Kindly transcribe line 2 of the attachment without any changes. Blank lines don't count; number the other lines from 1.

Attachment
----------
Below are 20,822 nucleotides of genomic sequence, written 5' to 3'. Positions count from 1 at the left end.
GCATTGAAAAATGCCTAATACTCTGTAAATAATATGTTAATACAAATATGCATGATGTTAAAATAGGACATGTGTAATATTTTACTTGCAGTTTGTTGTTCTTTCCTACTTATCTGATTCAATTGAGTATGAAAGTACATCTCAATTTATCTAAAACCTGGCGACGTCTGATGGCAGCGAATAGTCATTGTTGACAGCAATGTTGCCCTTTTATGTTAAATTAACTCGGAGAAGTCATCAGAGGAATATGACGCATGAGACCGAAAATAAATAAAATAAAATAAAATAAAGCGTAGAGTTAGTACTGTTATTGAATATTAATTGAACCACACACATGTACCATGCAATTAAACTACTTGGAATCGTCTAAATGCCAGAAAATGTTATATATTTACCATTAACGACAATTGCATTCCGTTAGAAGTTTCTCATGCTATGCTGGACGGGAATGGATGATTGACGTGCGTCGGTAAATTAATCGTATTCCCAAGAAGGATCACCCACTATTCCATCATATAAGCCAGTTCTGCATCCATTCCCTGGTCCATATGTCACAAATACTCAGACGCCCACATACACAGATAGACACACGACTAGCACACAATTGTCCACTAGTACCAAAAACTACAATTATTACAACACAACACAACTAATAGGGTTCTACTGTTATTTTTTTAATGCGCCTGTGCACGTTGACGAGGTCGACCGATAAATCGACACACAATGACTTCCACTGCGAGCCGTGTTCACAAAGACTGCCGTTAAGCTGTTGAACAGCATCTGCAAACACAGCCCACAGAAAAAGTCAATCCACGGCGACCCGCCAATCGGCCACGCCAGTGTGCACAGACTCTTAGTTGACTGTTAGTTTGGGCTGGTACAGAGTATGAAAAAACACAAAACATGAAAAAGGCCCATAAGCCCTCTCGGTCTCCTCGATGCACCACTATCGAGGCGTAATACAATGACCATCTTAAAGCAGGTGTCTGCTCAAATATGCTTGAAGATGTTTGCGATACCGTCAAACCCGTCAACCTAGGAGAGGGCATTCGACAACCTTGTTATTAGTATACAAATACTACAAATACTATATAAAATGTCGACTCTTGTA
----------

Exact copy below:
GCATTGAAAAATGCCTAATACTCTGTAAATAATATGTTAATACAAATATGCATGATGTTAAAATAGGACATGTGTAATATTTTACTTGCAGTTTGTTGTTCTTTCCTACTTATCTGATTCAATTGAGTATGAAAGTACATCTCAATTTATCTAAAACCTGGCGACGTCTGATGGCAGCGAATAGTCATTGTTGACAGCAATGTTGCCCTTTTATGTTAAATTAACTCGGAGAAGTCATCAGAGGAATATGACGCATGAGACCGAAAATAAATAAAATAAAATAAAATAAAGCGTAGAGTTAGTACTGTTATTGAATATTAATTGAACCACACACATGTACCATGCAATTAAACTACTTGGAATCGTCTAAATGCCAGAAAATGTTATATATTTACCATTAACGACAATTGCATTCCGTTAGAAGTTTCTCATGCTATGCTGGACGGGAATGGATGATTGACGTGCGTCGGTAAATTAATCGTATTCCCAAGAAGGATCACCCACTATTCCATCATATAAGCCAGTTCTGCATCCATTCCCTGGTCCATATGTCACAAATACTCAGACGCCCACATACACAGATAGACACACGACTAGCACACAATTGTCCACTAGTACCAAAAACTACAATTATTACAACACAACACAACTAATAGGGTTCTACTGTTATTTTTTTAATGCGCCTGTGCACGTTGACGAGGTCGACCGATAAATCGACACACAATGACTTCCACTGCGAGCCGTGTTCACAAAGACTGCCGTTAAGCTGTTGAACAGCATCTGCAAACACAGCCCACAGAAAAAGTCAATCCACGGCGACCCGCCAATCGGCCACGCCAGTGTGCACAGACTCTTAGTTGACTGTTAGTTTGGGCTGGTACAGAGTATGAAAAAACACAAAACATGAAAAAGGCCCATAAGCCCTCTCGGTCTCCTCGATGCACCACTATCGAGGCGTAATACAATGACCATCTTAAAGCAGGTGTCTGCTCAAATATGCTTGAAGATGTTTGCGATACCGTCAAACCCGTCAACCTAGGAGAGGGCATTCGACAACCTTGTTATTAGTATACAAATACTACAAATACTATATAAAATGTCGACTCTTGTA